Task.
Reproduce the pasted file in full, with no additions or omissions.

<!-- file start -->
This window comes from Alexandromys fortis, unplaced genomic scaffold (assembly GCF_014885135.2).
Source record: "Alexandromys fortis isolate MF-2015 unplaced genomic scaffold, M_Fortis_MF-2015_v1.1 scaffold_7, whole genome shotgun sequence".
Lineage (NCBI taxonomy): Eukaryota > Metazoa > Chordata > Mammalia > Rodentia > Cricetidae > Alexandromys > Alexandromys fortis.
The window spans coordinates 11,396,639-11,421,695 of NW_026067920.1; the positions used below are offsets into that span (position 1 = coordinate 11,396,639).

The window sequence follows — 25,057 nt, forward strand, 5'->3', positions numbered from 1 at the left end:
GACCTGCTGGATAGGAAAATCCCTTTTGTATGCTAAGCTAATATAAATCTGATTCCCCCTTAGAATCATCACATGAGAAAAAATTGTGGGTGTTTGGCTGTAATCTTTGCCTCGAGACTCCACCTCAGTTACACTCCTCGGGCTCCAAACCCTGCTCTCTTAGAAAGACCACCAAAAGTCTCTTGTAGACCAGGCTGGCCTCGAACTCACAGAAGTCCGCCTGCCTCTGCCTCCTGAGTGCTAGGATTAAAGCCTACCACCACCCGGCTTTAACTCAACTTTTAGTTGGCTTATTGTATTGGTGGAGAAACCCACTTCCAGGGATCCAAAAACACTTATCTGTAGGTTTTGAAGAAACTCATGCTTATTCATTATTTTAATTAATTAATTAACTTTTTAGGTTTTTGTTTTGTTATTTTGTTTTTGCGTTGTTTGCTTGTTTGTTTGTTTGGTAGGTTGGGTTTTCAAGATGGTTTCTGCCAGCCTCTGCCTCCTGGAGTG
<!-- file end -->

This window comes from Alexandromys fortis, unplaced genomic scaffold (assembly GCF_014885135.2).
Source record: "Alexandromys fortis isolate MF-2015 unplaced genomic scaffold, M_Fortis_MF-2015_v1.1 scaffold_7, whole genome shotgun sequence".
Lineage (NCBI taxonomy): Eukaryota > Metazoa > Chordata > Mammalia > Rodentia > Cricetidae > Alexandromys > Alexandromys fortis.
The window spans coordinates 11,396,639-11,421,695 of NW_026067920.1; the positions used below are offsets into that span (position 1 = coordinate 11,396,639).

The window sequence follows — 25,057 nt, forward strand, 5'->3', positions numbered from 1 at the left end:
GACCTGCTGGATAGGAAAATCCCTTTTGTATGCTAAGCTAATATAAATCTGATTCCCCCTTAGAATCATCACATGAGAAAAAATTGTGGGTGTTTGGCTGTAATCTTTGCCTCGAGACTCCACCTCAGTTACACTCCTCGGGCTCCAAACCCTGCTCTCTTAGAAAGACCACCAAAAGTCTCTTGTAGACCAGGCTGGCCTCGAACTCACAGAAGTCCGCCTGCCTCTGCCTCCTGAGTGCTAGGATTAAAGCCTACCACCACCCGGCTTTAACTCAACTTTTAGTTGGCTTATTGTATTGGTGGAGAAACCCACTTCCAGGGATCCAAAAACACTTATCTGTAGGTTTTGAAGAAACTCATGCTTATTCATTATTTTAATTAATTAATTAACTTTTTAGGTTTTTGTTTTGTTATTTTGTTTTTGCGTTGTTTGCTTGTTTGTTTGTTTGGTAGGTTGGGTTTTCAAGATGGTTTCTGCCAGCCTCTGCCTCCTGGAGTG